Eventually, I discovered that elite athletes are successful in shrinking this gap between practice and performance, because their training looks fundamentally different. In that it includes specialized mental and physical practice strategies that are oriented around the retrieval of skills under pressure.

It was a very different approach to practice, that not only made performing a more positive experience, but practicing a more enjoyable experience too (which I certainly didn’t expect!).

If you’ve been wanting to perform more consistently and get more out of your daily practice, I’d love to share these research-based skills and strategies that can help you beat nerves and play more like yourself when it counts.

Click below to learn more about Beyond Practicing, and start enjoying more satisfying practice days that also transfer to the stage.

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Click the red button below to learn more about the course and get the holiday buy-one-get-one-free offer.

Comments

23 Responses

  1. THANK YOU for this. I am an oboist, and recently there was a book published by a fairly prominent oboe pedagogue that is supposed to be a comprehensive guide to playing the oboe. In the chapter on practicing, the message that he keeps on saying and reinforcing, over and over, is that if you want to play well, “Never Do It Wrong.” I was horrified to read this, for all the reasons that you mention above (and so many others, such as that if you are focused on never doing it wrong, every time you do it wrong you immediately feel that you have shot yourself in the foot and created a bad neural pathway that can never be eradicated), and I have been arguing against it ever since it came out. This post clearly articulates why making mistakes and “doing it wrong” can lead to much better and faster growth. Thanks again!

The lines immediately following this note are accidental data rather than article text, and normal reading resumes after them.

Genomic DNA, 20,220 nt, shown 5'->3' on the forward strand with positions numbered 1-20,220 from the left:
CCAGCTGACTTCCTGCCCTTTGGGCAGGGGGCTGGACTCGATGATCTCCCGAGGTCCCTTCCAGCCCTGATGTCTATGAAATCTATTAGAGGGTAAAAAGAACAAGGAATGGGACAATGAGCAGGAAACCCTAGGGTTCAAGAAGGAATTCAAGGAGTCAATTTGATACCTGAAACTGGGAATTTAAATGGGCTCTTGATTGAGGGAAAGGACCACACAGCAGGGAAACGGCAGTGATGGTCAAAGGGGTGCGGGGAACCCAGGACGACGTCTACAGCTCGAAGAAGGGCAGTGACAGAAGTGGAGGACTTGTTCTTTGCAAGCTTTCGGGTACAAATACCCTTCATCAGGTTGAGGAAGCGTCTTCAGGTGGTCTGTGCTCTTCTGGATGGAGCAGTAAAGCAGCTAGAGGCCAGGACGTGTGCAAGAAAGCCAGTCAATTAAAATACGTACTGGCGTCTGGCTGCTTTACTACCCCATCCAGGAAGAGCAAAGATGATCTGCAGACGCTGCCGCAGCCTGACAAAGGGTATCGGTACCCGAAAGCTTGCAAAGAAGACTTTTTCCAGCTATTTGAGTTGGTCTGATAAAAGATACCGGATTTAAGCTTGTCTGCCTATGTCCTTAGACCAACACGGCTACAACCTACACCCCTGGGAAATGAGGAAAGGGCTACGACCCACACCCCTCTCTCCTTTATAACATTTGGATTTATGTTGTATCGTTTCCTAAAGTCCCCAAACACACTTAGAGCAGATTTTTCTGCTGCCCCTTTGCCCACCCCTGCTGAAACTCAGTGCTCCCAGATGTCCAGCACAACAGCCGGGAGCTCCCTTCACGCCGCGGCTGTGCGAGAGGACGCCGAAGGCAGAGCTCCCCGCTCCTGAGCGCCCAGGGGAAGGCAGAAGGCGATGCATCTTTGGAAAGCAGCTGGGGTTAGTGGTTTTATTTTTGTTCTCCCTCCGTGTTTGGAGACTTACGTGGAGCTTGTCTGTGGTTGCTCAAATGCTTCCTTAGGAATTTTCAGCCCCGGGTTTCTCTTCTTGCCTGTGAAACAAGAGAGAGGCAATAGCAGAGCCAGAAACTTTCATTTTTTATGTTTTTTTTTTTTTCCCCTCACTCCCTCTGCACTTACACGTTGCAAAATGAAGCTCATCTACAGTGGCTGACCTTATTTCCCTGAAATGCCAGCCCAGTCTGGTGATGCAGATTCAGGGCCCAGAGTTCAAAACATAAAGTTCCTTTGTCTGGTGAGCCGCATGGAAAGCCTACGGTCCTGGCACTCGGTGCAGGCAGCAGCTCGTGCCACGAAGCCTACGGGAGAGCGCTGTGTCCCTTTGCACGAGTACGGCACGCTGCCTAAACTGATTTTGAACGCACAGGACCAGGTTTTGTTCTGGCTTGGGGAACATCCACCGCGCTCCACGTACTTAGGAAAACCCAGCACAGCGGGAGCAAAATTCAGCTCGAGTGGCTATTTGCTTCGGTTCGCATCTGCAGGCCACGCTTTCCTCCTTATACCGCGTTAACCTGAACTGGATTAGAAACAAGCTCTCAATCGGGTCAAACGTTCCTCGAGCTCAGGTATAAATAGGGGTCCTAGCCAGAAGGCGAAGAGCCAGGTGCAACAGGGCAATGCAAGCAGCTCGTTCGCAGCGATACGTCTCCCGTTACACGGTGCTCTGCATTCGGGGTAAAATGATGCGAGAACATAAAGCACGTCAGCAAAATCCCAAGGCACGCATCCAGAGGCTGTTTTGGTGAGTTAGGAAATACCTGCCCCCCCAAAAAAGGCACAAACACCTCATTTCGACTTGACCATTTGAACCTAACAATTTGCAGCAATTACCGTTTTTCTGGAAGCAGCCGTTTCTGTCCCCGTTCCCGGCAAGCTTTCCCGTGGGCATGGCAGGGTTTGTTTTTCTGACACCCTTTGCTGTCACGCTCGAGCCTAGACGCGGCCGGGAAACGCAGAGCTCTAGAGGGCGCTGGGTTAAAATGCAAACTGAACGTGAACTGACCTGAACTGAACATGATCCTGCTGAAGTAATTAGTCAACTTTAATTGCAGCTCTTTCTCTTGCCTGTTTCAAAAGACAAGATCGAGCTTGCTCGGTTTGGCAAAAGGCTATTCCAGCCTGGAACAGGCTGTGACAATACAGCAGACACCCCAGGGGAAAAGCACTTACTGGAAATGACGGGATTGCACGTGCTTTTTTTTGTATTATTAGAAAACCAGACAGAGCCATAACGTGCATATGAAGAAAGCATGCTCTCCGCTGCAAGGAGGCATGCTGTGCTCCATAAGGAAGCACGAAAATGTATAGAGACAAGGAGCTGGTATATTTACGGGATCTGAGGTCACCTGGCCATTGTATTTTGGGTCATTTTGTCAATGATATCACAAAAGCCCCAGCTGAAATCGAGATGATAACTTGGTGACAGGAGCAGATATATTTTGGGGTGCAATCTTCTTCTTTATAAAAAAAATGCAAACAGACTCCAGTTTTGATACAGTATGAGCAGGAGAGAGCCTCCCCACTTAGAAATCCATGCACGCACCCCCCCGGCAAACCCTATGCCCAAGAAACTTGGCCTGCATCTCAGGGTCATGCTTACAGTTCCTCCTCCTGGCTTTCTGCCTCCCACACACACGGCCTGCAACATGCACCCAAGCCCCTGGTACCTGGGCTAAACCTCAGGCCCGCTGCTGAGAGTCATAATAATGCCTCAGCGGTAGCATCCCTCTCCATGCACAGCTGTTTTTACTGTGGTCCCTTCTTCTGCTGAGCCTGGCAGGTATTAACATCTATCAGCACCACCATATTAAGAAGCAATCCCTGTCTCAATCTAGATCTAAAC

1. Hi Graham,

      There was a time when I got really neurotic about avoiding mistakes. Probably what I needed at the time, but it wasn’t much fun. Yes, it is indeed a big relief to know that making “mistakes” in the name of experimenting and exploring can be a good thing – and not as harmful as we sometimes fear it might be!

      1. With Super Bowl Sunday fast approaching I would say you would not be at a loss for finding nacho recipes. My suggestion would be as you find out your recipes, find elements of each one that you like and then create your own. I do that very often with recipes of any type.
        Other than that thanks again for another great article on practicing. I read every single one that comes in every week. And they are usually very helpful.

  2. Perfect practice does make perfect. But the perfection comes not from not making mistakes (excuse the double negative), but rather from focused, concentrated practice. Trying different approaches, techniques, phrasing, fingering etc. is the road we take to ultimately achieve, or at least get close to, the perfection we pursue.

  3. Yes, absolutely. This sort of advice is changing the way
    people (young and old) approach authentic music making. And it’s
    part of why I set up a facebook page called Keep Music Wrong in
    2011 (http://www.facebook.com/keepmusicwrong) – not to laugh at
    ‘funny’ videos of disastrous failures or feel superior to those
    whose mistakes are more woeful than ours, but to celebrate the art
    of discovery through risk taking, trial and error and a sense of
    ‘commitment to express’. Learning and broadening a skill is an
    iterative process, which inherently involves imperfection and
    re-examination. Ultimately, our mistakes are fertile soil from
    which to grow. Artist Charles Rennie Mackintosh put it superbly:
    “There is hope in honest error. None in the icy perfections of the
    mere stylist.” Thank you – and for everyone’s sake, keep music
    wrong..